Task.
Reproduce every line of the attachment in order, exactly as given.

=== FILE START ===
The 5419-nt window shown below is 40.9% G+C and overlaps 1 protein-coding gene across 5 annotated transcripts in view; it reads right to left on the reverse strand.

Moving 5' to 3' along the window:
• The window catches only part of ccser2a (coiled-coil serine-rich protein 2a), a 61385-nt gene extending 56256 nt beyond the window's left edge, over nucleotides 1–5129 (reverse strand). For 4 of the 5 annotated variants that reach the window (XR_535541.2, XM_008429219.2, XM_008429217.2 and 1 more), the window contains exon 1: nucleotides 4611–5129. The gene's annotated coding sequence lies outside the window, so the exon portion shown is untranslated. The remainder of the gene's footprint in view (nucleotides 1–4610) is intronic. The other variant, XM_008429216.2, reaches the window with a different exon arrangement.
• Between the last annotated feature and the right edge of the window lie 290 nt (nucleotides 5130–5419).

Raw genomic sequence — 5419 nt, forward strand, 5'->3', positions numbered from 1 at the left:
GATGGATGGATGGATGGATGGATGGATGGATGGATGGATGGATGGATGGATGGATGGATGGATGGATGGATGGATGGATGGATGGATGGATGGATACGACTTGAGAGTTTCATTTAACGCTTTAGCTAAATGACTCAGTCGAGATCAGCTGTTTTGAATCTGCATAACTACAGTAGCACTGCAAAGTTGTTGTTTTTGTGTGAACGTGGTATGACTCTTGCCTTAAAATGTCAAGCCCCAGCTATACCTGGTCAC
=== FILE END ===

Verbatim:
The 5419-nt window shown below is 40.9% G+C and overlaps 1 protein-coding gene across 5 annotated transcripts in view; it reads right to left on the reverse strand.

Moving 5' to 3' along the window:
• The window catches only part of ccser2a (coiled-coil serine-rich protein 2a), a 61385-nt gene extending 56256 nt beyond the window's left edge, over nucleotides 1–5129 (reverse strand). For 4 of the 5 annotated variants that reach the window (XR_535541.2, XM_008429219.2, XM_008429217.2 and 1 more), the window contains exon 1: nucleotides 4611–5129. The gene's annotated coding sequence lies outside the window, so the exon portion shown is untranslated. The remainder of the gene's footprint in view (nucleotides 1–4610) is intronic. The other variant, XM_008429216.2, reaches the window with a different exon arrangement.
• Between the last annotated feature and the right edge of the window lie 290 nt (nucleotides 5130–5419).

Raw genomic sequence — 5419 nt, forward strand, 5'->3', positions numbered from 1 at the left:
GATGGATGGATGGATGGATGGATGGATGGATGGATGGATGGATGGATGGATGGATGGATGGATGGATGGATGGATGGATGGATGGATGGATGGATACGACTTGAGAGTTTCATTTAACGCTTTAGCTAAATGACTCAGTCGAGATCAGCTGTTTTGAATCTGCATAACTACAGTAGCACTGCAAAGTTGTTGTTTTTGTGTGAACGTGGTATGACTCTTGCCTTAAAATGTCAAGCCCCAGCTATACCTGGTCAC